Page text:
We got the afternoon off today as a storm rolled in around 2:30. It has been really hot and humid of late, so we were quite happy to take a nap this afternoon and fall asleep to the sound of rain pattering on the roof (a couple of my favorite things together, naps and rain) We only got half an inch, but we'll take it and be happy about it.
The wind came in really strong and all of our amaranth we planted two weeks ago flopped over. Looks like another task to add to Friday's line-up. We were hoping to get a bunch of stuff direct seeded today, but instead I spent the morning cutting zinnias as they sold so well last week. Too often we spend all our time harvesting. Come October, we'll be regretting not getting more plants started right now. (But the nap felt so good!) For lunch today we did a tomato sampler plate with a few varieties so we have a better idea of what to tell customers when they ask about the maters. We had a ton of BEAUTIFUL heirloom tomatoes leftover from Wed. market in Carrboro as well as leftover salad mix, which is basically on par with having peonies leftover on Mother's Day. Ridiculous. Stuart and I both felt disappointed, especially when growing a nice heirloom tomato is not an easy task, nor is showing up with salad mix this time of year. On the other hand, we had a delicious lunch of salad mix and tomatoes. My favorite, you ask? I think I'm a pineapple kind of gal. The brandywine and german johnson we're close seconds. Stuart prefers the cherokee purple.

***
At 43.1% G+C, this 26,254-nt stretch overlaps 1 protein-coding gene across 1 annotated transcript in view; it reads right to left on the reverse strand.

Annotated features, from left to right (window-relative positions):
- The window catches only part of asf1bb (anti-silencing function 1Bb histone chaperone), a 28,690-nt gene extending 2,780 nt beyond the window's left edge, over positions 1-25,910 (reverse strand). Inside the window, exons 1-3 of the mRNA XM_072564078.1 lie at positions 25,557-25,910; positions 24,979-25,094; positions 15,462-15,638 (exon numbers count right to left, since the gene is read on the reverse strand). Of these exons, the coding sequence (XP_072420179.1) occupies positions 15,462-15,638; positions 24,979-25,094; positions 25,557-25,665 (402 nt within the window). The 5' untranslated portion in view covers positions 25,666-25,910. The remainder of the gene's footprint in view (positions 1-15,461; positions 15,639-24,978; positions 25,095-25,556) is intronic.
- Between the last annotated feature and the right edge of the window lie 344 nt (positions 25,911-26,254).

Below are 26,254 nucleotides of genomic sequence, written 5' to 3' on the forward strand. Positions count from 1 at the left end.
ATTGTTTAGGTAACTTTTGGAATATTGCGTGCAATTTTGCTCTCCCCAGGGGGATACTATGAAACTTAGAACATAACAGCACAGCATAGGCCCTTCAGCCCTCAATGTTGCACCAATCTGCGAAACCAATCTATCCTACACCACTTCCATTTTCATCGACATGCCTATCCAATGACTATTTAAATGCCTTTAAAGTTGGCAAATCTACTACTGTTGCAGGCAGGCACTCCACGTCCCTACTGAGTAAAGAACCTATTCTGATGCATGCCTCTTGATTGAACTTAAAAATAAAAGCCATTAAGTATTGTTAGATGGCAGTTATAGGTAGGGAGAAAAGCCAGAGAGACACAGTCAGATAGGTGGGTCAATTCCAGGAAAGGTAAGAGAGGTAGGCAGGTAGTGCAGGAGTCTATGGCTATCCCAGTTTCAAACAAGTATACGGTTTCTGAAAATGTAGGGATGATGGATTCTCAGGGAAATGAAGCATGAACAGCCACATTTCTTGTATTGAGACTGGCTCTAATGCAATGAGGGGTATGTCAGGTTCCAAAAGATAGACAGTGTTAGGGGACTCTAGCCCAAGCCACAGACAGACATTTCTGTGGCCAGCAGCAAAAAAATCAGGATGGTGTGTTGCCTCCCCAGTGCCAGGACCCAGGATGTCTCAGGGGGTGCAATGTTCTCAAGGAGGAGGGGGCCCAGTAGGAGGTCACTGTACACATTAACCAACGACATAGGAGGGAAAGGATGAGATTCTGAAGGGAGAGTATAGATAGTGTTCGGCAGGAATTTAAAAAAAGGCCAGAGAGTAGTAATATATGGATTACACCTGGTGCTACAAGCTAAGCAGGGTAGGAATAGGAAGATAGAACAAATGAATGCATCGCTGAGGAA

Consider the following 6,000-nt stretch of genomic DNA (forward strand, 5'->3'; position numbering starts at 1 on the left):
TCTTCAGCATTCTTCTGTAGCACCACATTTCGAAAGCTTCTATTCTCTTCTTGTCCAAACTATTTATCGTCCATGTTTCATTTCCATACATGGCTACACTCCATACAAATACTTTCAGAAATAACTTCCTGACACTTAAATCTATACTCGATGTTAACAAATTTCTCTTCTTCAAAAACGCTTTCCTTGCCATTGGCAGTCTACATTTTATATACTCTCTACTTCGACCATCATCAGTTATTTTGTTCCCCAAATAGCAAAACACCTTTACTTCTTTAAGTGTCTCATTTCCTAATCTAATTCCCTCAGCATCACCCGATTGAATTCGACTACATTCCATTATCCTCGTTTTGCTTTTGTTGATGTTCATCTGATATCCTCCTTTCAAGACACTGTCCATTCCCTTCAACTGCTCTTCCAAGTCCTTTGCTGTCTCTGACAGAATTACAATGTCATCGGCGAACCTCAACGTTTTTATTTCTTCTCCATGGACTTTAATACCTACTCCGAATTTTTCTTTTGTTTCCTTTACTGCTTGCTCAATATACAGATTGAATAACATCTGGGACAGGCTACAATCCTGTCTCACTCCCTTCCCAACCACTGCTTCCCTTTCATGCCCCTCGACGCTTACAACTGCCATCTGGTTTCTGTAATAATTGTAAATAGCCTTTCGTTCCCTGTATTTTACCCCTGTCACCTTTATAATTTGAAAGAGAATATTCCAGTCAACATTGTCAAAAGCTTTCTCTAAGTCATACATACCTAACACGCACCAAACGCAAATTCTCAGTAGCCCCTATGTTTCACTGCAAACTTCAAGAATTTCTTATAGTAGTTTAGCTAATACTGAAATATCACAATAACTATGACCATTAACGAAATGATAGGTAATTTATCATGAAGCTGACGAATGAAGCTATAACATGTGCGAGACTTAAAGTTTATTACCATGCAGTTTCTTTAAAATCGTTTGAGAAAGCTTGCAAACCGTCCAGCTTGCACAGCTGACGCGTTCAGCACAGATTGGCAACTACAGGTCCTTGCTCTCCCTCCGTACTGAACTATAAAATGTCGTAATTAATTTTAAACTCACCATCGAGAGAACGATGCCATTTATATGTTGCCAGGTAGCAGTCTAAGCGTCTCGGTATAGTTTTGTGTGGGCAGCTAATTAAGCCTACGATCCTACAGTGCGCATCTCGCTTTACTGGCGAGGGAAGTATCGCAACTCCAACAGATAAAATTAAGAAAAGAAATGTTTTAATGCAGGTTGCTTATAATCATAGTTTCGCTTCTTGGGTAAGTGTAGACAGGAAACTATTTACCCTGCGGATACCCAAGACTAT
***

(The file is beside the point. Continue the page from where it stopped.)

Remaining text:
Early this morning I was hankering for a dip in a pool, dreaming up visions of blue and steady frog-like laps. To our delight, we got a call later in the day to housesit for some friends with a pool all next week. They also have a sauna and a hot-tub. I think I might try more of this dreaming up stuff business. Perhaps next on the list--solar panels and wind turbines for every home and business? An energy independent US? (without needing to drill the OCS)
In any case, looks like life is gonna be rough next week. We are thrilled and are trying to figure out how to spend as little time as possible in the garden while at the same time getting it all done. Our motivation has disappeared somewhere and unfortunately along with that absence comes the presence of weeds. We're talking big weeds too. And you've heard the age old adage for farmers: "One years seed, seven years weeds." Looks like we're in the battle for the long-haul!